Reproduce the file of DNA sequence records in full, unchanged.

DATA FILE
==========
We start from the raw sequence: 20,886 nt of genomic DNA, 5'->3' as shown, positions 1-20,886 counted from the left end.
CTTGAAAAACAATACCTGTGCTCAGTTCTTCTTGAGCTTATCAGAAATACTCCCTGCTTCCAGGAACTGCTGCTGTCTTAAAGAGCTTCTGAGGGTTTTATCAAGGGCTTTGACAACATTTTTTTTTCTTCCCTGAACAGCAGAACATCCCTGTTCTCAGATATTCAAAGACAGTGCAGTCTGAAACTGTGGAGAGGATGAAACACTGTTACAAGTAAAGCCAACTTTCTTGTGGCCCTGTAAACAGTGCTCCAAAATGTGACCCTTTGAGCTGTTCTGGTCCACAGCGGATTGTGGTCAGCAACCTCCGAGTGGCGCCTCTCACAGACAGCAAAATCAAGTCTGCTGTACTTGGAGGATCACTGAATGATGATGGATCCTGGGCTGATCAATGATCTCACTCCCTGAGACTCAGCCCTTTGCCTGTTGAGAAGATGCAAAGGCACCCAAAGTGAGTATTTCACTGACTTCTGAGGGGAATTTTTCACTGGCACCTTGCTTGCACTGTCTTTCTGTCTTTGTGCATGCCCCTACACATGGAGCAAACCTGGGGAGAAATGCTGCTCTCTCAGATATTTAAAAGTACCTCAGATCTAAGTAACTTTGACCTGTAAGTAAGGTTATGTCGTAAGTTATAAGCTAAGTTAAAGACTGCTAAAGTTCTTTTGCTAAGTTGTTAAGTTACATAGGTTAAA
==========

We start from the raw sequence: 20,886 nt of genomic DNA, 5'->3' as shown, positions 1-20,886 counted from the left end.
CTTGAAAAACAATACCTGTGCTCAGTTCTTCTTGAGCTTATCAGAAATACTCCCTGCTTCCAGGAACTGCTGCTGTCTTAAAGAGCTTCTGAGGGTTTTATCAAGGGCTTTGACAACATTTTTTTTTCTTCCCTGAACAGCAGAACATCCCTGTTCTCAGATATTCAAAGACAGTGCAGTCTGAAACTGTGGAGAGGATGAAACACTGTTACAAGTAAAGCCAACTTTCTTGTGGCCCTGTAAACAGTGCTCCAAAATGTGACCCTTTGAGCTGTTCTGGTCCACAGCGGATTGTGGTCAGCAACCTCCGAGTGGCGCCTCTCACAGACAGCAAAATCAAGTCTGCTGTACTTGGAGGATCACTGAATGATGATGGATCCTGGGCTGATCAATGATCTCACTCCCTGAGACTCAGCCCTTTGCCTGTTGAGAAGATGCAAAGGCACCCAAAGTGAGTATTTCACTGACTTCTGAGGGGAATTTTTCACTGGCACCTTGCTTGCACTGTCTTTCTGTCTTTGTGCATGCCCCTACACATGGAGCAAACCTGGGGAGAAATGCTGCTCTCTCAGATATTTAAAAGTACCTCAGATCTAAGTAACTTTGACCTGTAAGTAAGGTTATGTCGTAAGTTATAAGCTAAGTTAAAGACTGCTAAAGTTCTTTTGCTAAGTTGTTAAGTTACATAGGTTAAA